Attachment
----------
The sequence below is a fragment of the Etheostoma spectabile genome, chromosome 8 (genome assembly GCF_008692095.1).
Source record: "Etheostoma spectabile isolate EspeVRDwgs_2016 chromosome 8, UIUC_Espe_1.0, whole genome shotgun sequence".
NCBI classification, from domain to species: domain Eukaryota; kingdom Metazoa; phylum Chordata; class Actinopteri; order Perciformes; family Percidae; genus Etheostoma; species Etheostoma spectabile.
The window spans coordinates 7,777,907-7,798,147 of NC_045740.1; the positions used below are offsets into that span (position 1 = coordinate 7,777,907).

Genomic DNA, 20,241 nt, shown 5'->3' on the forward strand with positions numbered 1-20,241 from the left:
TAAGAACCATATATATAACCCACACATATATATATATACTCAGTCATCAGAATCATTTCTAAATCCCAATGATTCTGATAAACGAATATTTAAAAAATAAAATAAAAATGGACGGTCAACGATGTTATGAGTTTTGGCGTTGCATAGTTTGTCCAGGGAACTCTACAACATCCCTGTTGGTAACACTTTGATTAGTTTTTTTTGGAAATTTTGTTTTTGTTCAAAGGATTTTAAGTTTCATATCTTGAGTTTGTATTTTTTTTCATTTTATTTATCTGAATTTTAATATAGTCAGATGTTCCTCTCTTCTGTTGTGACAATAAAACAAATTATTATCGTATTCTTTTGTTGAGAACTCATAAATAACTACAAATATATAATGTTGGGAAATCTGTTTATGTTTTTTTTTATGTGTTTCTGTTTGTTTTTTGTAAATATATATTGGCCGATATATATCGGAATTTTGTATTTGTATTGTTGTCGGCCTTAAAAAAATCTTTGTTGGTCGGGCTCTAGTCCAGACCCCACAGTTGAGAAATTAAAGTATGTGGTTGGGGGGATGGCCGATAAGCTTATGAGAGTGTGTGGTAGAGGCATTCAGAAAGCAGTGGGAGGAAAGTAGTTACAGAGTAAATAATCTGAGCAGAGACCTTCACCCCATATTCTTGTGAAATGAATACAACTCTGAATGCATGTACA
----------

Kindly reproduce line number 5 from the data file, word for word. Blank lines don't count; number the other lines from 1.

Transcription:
Genomic DNA, 20,241 nt, shown 5'->3' on the forward strand with positions numbered 1-20,241 from the left: